McCollum shared that he now wears a keffiyeh every day following the shooting of three Palestinian college students wearing keffiyehs on Nov. 25 in Burlington, Vermont. He added that the scarf is a visual show of solidarity with the Palestinian people in his life.

“I chose to wear it every day because I know there are Palestinian people I interact with … and just seeing someone on the street wearing it is just a reminder that not everyone has given up on Palestine, that not everyone is apathetic,” McCollum said.

Students for Justice in Palestine (SJP) at Lincoln Center sells keffiyeh to raise money for Medical Aid for Palestinians, which develops medical infrastructure in Palestine and — since the outbreak of war — coordinates aid convoys to the besieged Gaza Strip. 

“Keffiyehs are such an interesting phenomenon happening right now because it’s not appropriation. It’s something that is publicly displaying solidarity and at a time when we need to have that visibility because we’re seeing all the repression within institutions.”Anonymous student, FCLC ’24

Fordham SJP remains unsanctioned by university administrators since approval of the club was vetoed in 2017. In a conference with student journalists on Nov. 27, University President Tania Tetlow said that she encourages Palestinian students to form a Palestinian club but will not recognize an affiliate of the national SJP network due to the organization’s “worrisome” social media posts.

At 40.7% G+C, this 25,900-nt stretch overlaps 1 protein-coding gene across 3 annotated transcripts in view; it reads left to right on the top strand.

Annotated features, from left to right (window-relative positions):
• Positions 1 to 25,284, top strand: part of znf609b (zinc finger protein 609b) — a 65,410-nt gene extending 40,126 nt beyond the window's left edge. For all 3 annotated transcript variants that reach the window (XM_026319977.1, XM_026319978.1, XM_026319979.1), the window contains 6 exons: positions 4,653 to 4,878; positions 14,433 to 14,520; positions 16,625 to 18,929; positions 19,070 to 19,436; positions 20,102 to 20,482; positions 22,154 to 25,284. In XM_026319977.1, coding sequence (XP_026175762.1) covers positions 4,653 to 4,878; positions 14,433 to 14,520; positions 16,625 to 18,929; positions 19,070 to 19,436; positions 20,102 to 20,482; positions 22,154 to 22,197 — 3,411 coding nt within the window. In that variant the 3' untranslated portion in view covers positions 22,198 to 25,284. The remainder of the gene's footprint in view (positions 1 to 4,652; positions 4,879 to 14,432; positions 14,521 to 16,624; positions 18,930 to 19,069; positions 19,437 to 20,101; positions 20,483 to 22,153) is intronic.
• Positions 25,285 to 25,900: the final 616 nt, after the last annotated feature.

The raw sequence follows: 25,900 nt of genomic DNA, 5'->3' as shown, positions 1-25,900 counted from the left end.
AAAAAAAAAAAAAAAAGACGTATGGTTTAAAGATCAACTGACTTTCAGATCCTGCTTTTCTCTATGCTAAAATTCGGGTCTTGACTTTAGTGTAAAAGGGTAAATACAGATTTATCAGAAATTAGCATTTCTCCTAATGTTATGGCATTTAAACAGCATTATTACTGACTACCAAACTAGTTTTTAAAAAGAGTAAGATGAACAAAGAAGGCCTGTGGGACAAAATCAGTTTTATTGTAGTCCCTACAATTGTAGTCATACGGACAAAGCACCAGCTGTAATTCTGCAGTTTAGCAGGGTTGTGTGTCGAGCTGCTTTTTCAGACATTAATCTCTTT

The anonymous student said that keffiyehs allow students to visually express their support for Palestine even without a Palestinian club on Lincoln Center.

“Keffiyehs are such an interesting phenomenon happening right now because it’s not appropriation,” the student said. “It’s something that is publicly displaying solidarity and at a time when we need to have that visibility because we’re seeing all the repression within institutions.”

The student added that the marginalization of Palestinians both abroad and in the United States has also seared symbols such as the keffiyeh into public consciousness alongside images of terror in war-torn Gaza. 

“The irony of all of these things is that the symbols are now manifesting into our society as something that must be confronted, it is inevitable, it cannot be avoided, and I think that is beautiful to see,” the student said. 

The global presence of the keffiyeh, donned by activists, students, and Palestinians alike, has solidified it as a symbol of solidarity with Palestine as the ongoing airstrikes and ground invasions from Israel have entered their 60th day as of Dec. 6.

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About the Contributors
SAM BRACY, Staff Writer
AURELIEN CLAVAUD, Photo Editor and Assistant Sports & Health Editor
Aurelien Clavaud (he/him), FCLC ’25, is a photo editor and an assistant sports & health editor at The Observer. He majors in international political economy and loves photography, basketball and writing. He is from Houston, Texas, but has taken a liking to NYC and its frigid weather.